If you found your way to my blog, maybe its fate or maybe it’s because you enjoy reading design blogs. Whatever guided you, I’m glad you’re here. I’m about to reveal an amazing kitchen transformation. For my loyal weekly readers, I feel like I’ve mentioned “amazing” one too many times before, so I probably deserve all the eye rolls for using this adjective another time. But, read on because you won’t be disappointed. If you’re a fan of light finishes, then you will most likely love this kitchen, just as much as I do.
The open floorplan in Robert’s & Terri’s home is well suited to their casual entertaining lifestyle. Windows let in plenty of light and shows off backyard trees. A 12-foot-long dining table fits with ease. A large kitchen island provides a place to gather.
But the 1991 home didn’t always flow with such ease. Nosiree.
Here I should note that I felt like I hit the jackpot with this awesome project. I must tell you that our clients, Robert and Terri, were absolutely incredible to work with. They trusted me 100%. They were confident in my ability to create the kitchen they envisioned. I cannot begin to thank them enough for that.
Before the renovation, Robert’s and Terri’s kitchen was dark and dated. Rather than the existing brown, the homeowners wanted a cool white color palette with clean lines in a contemporary style. Worse than the color palette, the kitchen had a peninsula separating it from the adjacent dining room. The kitchen layout was awkward and felt smaller than the neighboring dining room.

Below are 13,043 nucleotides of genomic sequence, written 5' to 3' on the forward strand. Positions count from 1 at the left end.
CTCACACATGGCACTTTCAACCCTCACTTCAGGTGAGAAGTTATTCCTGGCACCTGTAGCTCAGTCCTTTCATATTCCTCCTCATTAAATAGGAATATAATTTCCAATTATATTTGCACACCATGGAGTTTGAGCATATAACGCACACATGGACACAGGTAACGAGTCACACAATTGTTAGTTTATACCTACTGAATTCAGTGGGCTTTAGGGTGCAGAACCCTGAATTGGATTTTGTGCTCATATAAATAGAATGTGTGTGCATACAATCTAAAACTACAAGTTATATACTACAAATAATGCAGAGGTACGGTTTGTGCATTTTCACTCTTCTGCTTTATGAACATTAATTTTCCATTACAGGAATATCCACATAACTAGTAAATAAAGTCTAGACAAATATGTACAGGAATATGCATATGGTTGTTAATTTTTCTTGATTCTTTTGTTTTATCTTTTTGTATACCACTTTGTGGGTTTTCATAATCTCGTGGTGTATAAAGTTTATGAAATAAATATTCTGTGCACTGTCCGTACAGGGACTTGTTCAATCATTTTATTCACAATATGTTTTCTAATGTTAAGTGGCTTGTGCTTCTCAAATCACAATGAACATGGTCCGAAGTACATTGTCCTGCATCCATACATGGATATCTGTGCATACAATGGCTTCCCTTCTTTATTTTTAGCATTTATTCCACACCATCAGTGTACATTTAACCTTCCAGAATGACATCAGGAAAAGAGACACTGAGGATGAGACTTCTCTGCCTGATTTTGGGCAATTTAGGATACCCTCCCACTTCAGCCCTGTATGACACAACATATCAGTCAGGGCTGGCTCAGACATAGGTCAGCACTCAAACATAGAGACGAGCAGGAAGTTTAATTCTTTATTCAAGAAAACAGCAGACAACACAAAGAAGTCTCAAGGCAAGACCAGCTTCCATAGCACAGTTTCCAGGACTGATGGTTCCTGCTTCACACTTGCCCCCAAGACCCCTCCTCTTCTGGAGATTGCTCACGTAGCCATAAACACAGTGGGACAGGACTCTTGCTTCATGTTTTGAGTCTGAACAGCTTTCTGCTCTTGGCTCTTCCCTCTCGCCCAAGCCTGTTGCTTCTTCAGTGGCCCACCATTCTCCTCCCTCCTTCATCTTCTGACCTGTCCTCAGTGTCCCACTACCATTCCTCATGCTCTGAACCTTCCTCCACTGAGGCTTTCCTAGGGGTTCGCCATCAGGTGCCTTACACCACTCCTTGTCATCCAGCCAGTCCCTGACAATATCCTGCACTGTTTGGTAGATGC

Renovation goals included taking the wall cabinets to the ceiling, getting rid of the peninsula, and designing a massive island, adding a farmhouse sink, and flipping the location of the refrigerator. By doing this, it would create a more open layout and improve the functionality. The key to a great kitchen island is making sure it fits the space you have. By relocating the refrigerator to a different wall, there was now plenty of room to add the island. I kept other elements like the stove and sink where they were, cutting out the need for changes to water lines.
Why was it important to these homeowners to take their cabinets to the ceiling? Look above your cabinets. Is there a blank space up there collecting dust? Maybe you’re ignoring it or planning to get up there with a vacuum in the next few years. I’m going to warn you: when you eventually get around to vacuuming, it’s going to be gross!
One of this generation’s trends (not “trendy” trend but more of a new way to do things) is to take the upper cabinets to the ceiling. I don’t literally mean that the cabinet doors scrape the ceiling, but the crown moulding will be installed so there is no open space between the cabinets and the ceiling. In this case, we carried the crown all around the perimeter of both, kitchen and dining room. The crown moulding would help unite the two rooms with a more cohesive feeling.